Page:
This fall, my eight-year-old twins enrolled in the Har Schenya School, an elementary school situated on Mount Schenya in Misgav, Israel. The school educates the children from several of the nearby villages including Manof, where we now live. In the second grade, there are three classes, but the children from Manof are concentrated into two of the three classes so as to encourage and maintain cohesive groups of children from the same village. This approach is unique to Misgav, a region made up of community villages and kibbutzim that all emphasize communal life as one of their core values. In Manof, for example, parents organize get-togethers limited to the children from Manof in order to foster a closely-knit group of children who in many ways feel more like brothers and sisters to one another than merely classmates.
While I see the value in keeping the children from each village together, it was a shock to me when I discovered that the other students in each of my children’s classes will remain the same all the way until middle school. When my son was struggling to make friends at the beginning of the year, this method seemed particularly concerning to me—fatalistic even. If your child gets along with the other students in his or her class, then six years together can create special bonds and friendships that are difficult to achieve with the approach I experienced growing up in the United States. If your child does not get along with the students in his class, however, he is stuck with them for most of his childhood, with little recourse against the system.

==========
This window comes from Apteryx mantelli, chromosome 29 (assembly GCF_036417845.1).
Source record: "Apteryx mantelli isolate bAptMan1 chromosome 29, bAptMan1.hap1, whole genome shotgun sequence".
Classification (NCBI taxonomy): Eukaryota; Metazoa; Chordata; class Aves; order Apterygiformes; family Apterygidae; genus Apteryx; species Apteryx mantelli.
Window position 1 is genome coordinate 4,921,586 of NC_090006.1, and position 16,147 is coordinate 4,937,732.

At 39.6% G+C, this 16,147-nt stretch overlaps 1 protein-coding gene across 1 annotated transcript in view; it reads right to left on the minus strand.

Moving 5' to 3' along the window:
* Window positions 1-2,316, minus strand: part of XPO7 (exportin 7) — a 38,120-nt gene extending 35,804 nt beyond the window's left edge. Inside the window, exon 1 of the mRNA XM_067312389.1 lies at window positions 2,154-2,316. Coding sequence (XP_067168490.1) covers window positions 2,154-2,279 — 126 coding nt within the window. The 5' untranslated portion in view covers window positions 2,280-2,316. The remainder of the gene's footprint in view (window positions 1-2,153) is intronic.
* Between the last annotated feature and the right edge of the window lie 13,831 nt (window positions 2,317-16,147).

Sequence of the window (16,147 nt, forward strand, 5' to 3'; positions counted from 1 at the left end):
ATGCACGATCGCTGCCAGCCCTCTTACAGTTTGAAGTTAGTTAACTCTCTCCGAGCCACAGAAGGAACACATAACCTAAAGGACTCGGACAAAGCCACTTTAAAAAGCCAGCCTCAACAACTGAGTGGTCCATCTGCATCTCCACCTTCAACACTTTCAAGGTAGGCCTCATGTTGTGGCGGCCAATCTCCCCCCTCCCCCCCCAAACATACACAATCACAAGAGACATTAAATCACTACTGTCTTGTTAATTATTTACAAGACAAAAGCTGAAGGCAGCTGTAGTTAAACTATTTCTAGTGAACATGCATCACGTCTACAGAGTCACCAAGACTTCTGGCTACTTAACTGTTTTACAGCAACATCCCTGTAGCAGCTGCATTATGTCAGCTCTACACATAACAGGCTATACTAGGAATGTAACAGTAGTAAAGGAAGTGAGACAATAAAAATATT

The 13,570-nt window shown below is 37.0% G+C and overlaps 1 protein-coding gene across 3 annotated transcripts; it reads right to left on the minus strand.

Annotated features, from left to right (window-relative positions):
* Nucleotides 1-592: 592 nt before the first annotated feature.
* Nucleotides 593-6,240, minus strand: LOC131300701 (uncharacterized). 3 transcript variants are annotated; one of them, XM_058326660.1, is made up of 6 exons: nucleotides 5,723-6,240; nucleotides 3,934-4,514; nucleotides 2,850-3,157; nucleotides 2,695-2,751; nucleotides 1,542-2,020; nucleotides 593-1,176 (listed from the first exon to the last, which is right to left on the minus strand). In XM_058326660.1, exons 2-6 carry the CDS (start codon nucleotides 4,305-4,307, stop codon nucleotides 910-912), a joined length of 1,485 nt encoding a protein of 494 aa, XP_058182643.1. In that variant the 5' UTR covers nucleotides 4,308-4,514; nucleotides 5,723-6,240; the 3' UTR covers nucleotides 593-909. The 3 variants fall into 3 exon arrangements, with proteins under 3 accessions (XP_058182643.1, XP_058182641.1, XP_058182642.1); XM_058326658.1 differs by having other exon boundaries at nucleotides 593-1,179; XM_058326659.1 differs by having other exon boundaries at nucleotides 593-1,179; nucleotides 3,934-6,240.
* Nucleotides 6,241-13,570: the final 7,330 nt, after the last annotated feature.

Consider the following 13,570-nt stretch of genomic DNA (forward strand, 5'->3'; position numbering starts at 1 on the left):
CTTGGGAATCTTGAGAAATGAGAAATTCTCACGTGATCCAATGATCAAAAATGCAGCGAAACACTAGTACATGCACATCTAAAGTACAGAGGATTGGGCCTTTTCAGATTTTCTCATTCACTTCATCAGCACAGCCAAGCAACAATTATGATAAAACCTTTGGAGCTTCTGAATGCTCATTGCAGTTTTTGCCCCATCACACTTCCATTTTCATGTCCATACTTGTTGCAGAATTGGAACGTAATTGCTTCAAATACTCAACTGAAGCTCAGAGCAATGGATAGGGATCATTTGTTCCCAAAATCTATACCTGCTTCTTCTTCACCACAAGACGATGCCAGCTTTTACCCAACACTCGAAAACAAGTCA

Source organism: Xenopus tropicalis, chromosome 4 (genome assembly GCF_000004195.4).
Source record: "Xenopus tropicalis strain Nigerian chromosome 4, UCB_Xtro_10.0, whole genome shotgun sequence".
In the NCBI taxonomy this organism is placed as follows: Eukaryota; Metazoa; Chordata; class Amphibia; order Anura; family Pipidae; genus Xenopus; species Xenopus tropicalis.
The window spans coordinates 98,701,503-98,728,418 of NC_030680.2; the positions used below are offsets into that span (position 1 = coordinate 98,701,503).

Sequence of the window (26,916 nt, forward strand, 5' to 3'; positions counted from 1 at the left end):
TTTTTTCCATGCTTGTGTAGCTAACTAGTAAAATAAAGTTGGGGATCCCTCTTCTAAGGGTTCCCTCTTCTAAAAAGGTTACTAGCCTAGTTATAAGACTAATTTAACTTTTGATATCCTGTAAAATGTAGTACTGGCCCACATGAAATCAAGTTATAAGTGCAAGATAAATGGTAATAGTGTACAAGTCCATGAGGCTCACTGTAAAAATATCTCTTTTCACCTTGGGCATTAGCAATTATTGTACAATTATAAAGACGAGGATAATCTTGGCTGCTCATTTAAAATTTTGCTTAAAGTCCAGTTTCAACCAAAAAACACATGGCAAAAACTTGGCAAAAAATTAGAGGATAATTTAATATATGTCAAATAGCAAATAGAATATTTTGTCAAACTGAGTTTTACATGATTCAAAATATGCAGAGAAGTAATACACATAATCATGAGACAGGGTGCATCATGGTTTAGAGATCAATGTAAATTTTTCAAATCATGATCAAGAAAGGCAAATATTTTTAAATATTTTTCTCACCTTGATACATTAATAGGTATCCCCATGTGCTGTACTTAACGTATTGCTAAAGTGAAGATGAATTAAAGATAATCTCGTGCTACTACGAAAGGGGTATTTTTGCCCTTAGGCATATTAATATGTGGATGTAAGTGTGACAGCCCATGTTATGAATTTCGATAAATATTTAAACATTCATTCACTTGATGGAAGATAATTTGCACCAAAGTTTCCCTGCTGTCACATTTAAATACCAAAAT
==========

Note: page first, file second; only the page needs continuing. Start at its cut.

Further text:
Ultimately, the different approaches in each country say a lot about each respective culture. The United States emphasizes individualism, and Israel emphasizes collectivism. Your guess is as good as mine as to which approach is better. But I do know that as an adult I am not in touch with a single friend from elementary school; my hope is that the Israeli approach will mean that, in thirty years’ time, my children will be.
Kim Salzman, who directs the Jewish Federation of Greater Pittsburgh’s Israel and Overseas funding programs, moved to Pittsburgh’s Parternership2Gether region—the city of Karmiel and the surrounding Misgav region—this summer. Located in Israel’s central Galilee, Karmiel/Misgav has been Pittsburgh’s “sister city” region since 1995. Coordinated locally by the Jewish Federation of Greater Pittsburgh and supported by the Federation’s Community Campaign, Partnership2Gether promotes people-to-people relationships through cultural, social, medical, educational and economic programs.